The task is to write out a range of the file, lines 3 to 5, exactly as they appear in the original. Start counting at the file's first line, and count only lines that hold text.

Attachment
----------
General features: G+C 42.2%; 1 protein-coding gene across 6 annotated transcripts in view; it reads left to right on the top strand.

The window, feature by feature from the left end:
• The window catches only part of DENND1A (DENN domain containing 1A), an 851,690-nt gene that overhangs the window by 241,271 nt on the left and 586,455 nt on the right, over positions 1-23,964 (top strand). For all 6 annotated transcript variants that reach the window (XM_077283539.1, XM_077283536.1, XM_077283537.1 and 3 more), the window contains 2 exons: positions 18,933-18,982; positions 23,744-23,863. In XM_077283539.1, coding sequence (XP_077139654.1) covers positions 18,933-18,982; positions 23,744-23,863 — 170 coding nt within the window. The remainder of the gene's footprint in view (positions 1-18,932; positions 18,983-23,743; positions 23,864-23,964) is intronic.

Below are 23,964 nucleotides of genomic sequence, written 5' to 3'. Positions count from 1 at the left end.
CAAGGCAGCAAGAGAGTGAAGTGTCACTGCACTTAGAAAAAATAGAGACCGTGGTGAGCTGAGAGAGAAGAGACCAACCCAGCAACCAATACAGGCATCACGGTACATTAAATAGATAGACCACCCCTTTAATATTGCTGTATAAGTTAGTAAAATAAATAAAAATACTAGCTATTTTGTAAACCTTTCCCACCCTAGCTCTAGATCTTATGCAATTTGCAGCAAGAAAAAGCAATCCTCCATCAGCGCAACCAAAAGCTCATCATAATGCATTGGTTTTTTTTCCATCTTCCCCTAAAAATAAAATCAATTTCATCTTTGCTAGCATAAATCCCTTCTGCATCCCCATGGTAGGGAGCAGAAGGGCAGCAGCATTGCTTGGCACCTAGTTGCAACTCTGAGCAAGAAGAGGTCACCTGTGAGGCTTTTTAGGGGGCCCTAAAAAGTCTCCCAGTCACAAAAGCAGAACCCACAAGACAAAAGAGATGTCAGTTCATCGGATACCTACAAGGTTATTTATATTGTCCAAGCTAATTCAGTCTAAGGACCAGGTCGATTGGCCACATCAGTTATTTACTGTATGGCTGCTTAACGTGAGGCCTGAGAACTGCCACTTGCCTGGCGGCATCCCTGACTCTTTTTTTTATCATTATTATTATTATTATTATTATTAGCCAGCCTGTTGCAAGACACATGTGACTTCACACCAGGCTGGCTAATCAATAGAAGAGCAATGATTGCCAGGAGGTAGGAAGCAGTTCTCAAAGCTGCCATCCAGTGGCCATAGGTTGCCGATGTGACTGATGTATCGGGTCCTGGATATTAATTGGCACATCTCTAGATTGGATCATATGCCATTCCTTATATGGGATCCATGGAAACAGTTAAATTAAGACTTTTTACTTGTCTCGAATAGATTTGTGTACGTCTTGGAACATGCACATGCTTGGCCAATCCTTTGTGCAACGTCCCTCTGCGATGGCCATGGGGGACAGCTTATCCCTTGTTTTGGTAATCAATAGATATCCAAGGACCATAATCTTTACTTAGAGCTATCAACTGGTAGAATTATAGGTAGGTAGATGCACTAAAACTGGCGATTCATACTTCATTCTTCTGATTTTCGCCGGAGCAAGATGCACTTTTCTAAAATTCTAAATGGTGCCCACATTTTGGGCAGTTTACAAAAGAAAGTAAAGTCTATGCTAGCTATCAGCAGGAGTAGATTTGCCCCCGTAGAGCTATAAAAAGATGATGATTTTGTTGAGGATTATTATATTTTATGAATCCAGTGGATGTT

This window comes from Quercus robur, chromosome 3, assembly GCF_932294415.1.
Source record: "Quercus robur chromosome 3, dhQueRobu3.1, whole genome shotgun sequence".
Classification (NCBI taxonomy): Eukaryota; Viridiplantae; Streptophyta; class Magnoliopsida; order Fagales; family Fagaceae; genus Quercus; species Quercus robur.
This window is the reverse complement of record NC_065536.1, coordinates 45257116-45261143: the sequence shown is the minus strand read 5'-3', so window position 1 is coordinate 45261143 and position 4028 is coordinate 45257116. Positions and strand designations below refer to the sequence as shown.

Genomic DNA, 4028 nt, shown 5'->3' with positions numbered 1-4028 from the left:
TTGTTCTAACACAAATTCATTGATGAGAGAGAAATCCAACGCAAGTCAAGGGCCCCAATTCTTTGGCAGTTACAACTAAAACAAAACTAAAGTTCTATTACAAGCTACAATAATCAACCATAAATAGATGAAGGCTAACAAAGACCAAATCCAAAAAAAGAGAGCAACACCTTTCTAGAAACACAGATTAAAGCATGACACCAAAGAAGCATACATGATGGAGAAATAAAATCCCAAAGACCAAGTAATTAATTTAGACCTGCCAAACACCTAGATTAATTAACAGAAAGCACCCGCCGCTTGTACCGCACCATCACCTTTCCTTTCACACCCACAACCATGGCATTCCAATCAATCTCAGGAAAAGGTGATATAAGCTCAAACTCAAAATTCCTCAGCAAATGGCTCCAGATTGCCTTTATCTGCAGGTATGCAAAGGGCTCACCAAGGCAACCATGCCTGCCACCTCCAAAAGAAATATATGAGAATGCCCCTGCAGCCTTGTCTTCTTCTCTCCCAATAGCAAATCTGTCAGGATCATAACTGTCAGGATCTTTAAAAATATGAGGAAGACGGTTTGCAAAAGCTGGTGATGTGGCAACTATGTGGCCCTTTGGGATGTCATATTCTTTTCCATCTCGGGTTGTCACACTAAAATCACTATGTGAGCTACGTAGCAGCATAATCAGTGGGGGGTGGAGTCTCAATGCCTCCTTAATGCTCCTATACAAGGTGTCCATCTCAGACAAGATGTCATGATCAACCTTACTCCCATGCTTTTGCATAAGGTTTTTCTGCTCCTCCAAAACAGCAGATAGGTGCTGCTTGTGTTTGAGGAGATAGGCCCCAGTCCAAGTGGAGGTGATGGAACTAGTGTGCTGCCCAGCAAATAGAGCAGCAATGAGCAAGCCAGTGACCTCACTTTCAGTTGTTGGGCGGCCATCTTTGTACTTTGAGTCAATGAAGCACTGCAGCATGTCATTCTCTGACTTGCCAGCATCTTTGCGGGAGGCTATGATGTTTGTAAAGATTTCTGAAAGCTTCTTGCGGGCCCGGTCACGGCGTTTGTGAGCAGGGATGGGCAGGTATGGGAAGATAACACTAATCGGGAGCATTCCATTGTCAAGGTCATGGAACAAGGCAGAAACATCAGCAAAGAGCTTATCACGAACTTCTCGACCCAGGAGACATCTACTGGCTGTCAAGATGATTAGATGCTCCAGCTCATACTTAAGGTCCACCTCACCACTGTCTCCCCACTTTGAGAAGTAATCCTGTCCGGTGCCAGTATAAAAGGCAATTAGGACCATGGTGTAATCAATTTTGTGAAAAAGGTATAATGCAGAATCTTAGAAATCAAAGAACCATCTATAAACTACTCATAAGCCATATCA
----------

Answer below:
• The window catches only part of DENND1A (DENN domain containing 1A), an 851,690-nt gene that overhangs the window by 241,271 nt on the left and 586,455 nt on the right, over positions 1-23,964 (top strand). For all 6 annotated transcript variants that reach the window (XM_077283539.1, XM_077283536.1, XM_077283537.1 and 3 more), the window contains 2 exons: positions 18,933-18,982; positions 23,744-23,863. In XM_077283539.1, coding sequence (XP_077139654.1) covers positions 18,933-18,982; positions 23,744-23,863 — 170 coding nt within the window. The remainder of the gene's footprint in view (positions 1-18,932; positions 18,983-23,743; positions 23,864-23,964) is intronic.

Below are 23,964 nucleotides of genomic sequence, written 5' to 3'. Positions count from 1 at the left end.
CAAGGCAGCAAGAGAGTGAAGTGTCACTGCACTTAGAAAAAATAGAGACCGTGGTGAGCTGAGAGAGAAGAGACCAACCCAGCAACCAATACAGGCATCACGGTACATTAAATAGATAGACCACCCCTTTAATATTGCTGTATAAGTTAGTAAAATAAATAAAAATACTAGCTATTTTGTAAACCTTTCCCACCCTAGCTCTAGATCTTATGCAATTTGCAGCAAGAAAAAGCAATCCTCCATCAGCGCAACCAAAAGCTCATCATAATGCATTGGTTTTTTTTCCATCTTCCCCTAAAAATAAAATCAATTTCATCTTTGCTAGCATAAATCCCTTCTGCATCCCCATGGTAGGGAGCAGAAGGGCAGCAGCATTGCTTGGCACCTAGTTGCAACTCTGAGCAAGAAGAGGTCACCTGTGAGGCTTTTTAGGGGGCCCTAAAAAGTCTCCCAGTCACAAAAGCAGAACCCACAAGACAAAAGAGATGTCAGTTCATCGGATACCTACAAGGTTATTTATATTGTCCAAGCTAATTCAGTCTAAGGACCAGGTCGATTGGCCACATCAGTTATTTACTGTATGGCTGCTTAACGTGAGGCCTGAGAACTGCCACTTGCCTGGCGGCATCCCTGACTCTTTTTTTTATCATTATTATTATTATTATTATTATTAGCCAGCCTGTTGCAAGACACATGTGACTTCACACCAGGCTGGCTAATCAATAGAAGAGCAATGATTGCCAGGAGGTAGGAAGCAGTTCTCAAAGCTGCCATCCAGTGGCCATAGGTTGCCGATGTGACTGATGTATCGGGTCCTGGATATTAATTGGCACATCTCTAGATTGGATCATATGCCATTCCTTATATGGGATCCATGGAAACAGTTAAATTAAGACTTTTTACTTGTCTCGAATAGATTTGTGTACGTCTTGGAACATGCACATGCTTGGCCAATCCTTTGTGCAACGTCCCTCTGCGATGGCCATGGGGGACAGCTTATCCCTTGTTTTGGTAATCAATAGATATCCAAGGACCATAATCTTTACTTAGAGCTATCAACTGGTAGAATTATAGGTAGGTAGATGCACTAAAACTGGCGATTCATACTTCATTCTTCTGATTTTCGCCGGAGCAAGATGCACTTTTCTAAAATTCTAAATGGTGCCCACATTTTGGGCAGTTTACAAAAGAAAGTAAAGTCTATGCTAGCTATCAGCAGGAGTAGATTTGCCCCCGTAGAGCTATAAAAAGATGATGATTTTGTTGAGGATTATTATATTTTATGAATCCAGTGGATGTT